Letter to the Democrats

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Before we get all strung out of shape about super delegates, I just want to let it be known that my recent travels online revealed that in 2008, it was Barack Obama who got the super delegates, even though Hillary Clinton got more votes in the primary. What? Repeat that.

Yes, in 2008, she got more votes than Barack Obama, but he got the nomination. It had been pretty much written in stone, as the core Democrats fell in line behind their guy, but regardless, she got more votes, he got the ticket to destiny.

At the end of this primary season, it is possible, Bernie Sanders might get more votes. And yet, Clinton might get the super delegates and the next trip to destiny. And, of course, the hardcore Sanders’ folks will scream foul. They will throw more mud at Clinton trash her already trashed reputation, bring up her wicked deeds, and the candidate will be soiled again.

Not sure how this works but the Democrats are going to have realize what De La Soul said years ago; the Stake is High.

Now, I am not calling for any nominee. For one, I am not a Democrat. I was a Democrat for a minute in 1988 and I voted for Jesse Jackson in the D.C. primary. I then went back Independent. I have remained out of these parties, which to me aren’t really parties (that is another rant).

Second, I do not think Sanders is the “savior” and don’t think Hillary Clinton is the devil. The two camps have overplayed much of that juxtaposition.

Bernie Sanders has a solid record as a public servant and his views are the modern liberal vision of a people politics. Hillary Clinton, on the other hand, has a strange record, mixed with opportunism, naked politics, but also some quite visionary moments, like her book, “It Takes a Village,’ and in 2008, when she came out for universal health coverage early in the campaign and forced Obama to embrace it as candidate and President.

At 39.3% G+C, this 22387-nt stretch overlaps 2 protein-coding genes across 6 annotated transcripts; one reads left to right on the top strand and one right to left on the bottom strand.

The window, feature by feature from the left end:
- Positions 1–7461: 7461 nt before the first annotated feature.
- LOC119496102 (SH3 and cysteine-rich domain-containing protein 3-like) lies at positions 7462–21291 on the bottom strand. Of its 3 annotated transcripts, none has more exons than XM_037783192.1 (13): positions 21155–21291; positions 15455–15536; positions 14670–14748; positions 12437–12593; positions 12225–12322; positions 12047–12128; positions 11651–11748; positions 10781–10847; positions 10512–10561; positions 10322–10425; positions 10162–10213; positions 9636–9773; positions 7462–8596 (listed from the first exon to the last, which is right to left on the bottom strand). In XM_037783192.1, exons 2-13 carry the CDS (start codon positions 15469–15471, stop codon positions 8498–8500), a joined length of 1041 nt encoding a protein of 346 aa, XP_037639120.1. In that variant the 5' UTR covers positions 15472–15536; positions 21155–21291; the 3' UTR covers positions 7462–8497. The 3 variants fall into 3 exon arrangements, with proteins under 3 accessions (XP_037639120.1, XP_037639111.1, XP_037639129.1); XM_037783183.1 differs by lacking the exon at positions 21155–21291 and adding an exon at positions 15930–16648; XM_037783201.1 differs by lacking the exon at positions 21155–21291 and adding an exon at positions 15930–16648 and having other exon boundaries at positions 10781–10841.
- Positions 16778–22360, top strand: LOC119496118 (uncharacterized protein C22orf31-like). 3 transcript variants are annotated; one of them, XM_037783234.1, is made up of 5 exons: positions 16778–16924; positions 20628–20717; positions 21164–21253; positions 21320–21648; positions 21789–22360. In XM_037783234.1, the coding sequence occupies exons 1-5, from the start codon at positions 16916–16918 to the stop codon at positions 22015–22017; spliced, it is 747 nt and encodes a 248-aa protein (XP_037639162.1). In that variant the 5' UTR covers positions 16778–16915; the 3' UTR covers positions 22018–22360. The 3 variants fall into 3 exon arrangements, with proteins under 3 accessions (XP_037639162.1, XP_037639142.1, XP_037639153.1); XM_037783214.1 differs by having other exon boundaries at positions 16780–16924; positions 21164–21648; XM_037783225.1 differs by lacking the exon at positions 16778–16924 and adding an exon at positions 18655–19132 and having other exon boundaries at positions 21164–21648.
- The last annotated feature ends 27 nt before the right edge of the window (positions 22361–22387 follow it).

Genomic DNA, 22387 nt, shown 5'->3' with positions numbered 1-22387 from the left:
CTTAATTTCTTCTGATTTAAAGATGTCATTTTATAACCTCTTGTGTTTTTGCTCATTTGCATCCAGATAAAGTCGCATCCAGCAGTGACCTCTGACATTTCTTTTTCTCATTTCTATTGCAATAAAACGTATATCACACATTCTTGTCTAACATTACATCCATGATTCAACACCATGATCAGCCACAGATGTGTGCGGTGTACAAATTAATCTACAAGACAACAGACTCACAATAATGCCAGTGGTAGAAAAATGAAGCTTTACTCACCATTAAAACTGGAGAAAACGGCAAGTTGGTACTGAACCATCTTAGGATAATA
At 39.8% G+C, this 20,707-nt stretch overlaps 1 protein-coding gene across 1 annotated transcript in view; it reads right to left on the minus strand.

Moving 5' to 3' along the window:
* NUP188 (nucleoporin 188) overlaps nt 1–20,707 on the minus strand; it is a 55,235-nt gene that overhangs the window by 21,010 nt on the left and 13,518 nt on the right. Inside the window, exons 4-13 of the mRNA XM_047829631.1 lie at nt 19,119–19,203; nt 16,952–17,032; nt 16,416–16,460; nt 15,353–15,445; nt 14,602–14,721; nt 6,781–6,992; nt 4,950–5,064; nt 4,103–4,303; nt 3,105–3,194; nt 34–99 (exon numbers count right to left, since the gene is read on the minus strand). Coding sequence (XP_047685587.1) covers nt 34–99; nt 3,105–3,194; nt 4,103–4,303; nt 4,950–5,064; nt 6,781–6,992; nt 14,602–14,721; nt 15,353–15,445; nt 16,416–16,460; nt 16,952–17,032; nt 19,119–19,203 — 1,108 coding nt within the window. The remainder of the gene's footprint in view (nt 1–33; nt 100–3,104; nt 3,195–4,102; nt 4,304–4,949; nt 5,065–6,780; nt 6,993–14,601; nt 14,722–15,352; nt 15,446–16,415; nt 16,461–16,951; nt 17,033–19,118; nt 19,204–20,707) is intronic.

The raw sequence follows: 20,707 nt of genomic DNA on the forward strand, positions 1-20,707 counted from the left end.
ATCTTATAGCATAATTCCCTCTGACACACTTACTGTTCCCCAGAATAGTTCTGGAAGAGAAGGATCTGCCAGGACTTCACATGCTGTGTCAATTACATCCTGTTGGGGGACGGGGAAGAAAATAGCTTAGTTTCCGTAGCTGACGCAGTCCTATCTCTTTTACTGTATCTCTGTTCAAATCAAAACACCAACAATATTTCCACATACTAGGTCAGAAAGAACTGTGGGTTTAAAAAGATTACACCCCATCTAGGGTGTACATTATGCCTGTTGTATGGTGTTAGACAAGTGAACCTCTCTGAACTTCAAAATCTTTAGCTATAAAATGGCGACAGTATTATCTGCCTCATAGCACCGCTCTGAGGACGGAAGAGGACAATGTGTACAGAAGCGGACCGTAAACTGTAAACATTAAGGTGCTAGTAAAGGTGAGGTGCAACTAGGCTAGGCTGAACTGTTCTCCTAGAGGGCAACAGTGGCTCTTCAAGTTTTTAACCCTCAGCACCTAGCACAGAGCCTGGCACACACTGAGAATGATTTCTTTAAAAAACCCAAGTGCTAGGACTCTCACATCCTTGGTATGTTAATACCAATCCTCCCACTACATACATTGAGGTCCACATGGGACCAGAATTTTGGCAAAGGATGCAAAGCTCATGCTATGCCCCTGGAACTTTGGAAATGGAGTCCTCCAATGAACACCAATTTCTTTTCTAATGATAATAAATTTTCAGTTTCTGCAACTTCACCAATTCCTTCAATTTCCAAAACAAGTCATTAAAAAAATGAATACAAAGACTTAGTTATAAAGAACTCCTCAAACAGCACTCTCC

Finally, I am not sure either can be elected unless they consolidate their support some kind of way. Sanders’ supporters do not like Clinton. Clinton supporters are beginning to resent the attacks. This is a mistake if they want to win. Some kind of way Sanders has to become more legitimate and that might be hard considering he is a Democratic Socialist. Some people are just not going to vote for him because they don’t understand what that means.

As for Clinton, her troubles relate to her husband’s years of opportunistic, cut throat politics. Throw anyone under the bus to keep your political life going. He did and now she is paying the price. She went along with much of it so how can you blame anyone but her.

This is the struggle ahead. Losing this election could mean the dismantling of much of Barack Obama’s work. The health care law. Clean energy investments. Nothing on immigration but more border control. A missed chance to name replacements for U.S. Supreme Court justices.

There is no reason to be divided if you are a Democrat. No reason for attacks. Show your best side. Discuss the issues. Say what is at stake. You have to make your case but you don’t want any of the remaining GOP candidates taking the country back to laissez faire governance. Does the nation need another Antonin Scalia as a Supreme Court justice? No. We want to smash racism not perpetuate it judicially for another 30 years. Should we vote to end a very successful national health care program? No way. The results are in.

But, in all honesty, it would not surprise me at all if the Democrats blow this one. In 1968, Hubert Humphrey was not entirely pleasing and a bit too conservative. They challenged him. He lost to Nixon eventually and so we got Nixon and his racism and corrupted demeanor. It is a choice, this unity.

‘Perfection,” it has been said, “is the enemy of progress. ‘ Who said it?

A Democrat.

Numbers runner. Cigar smoker.

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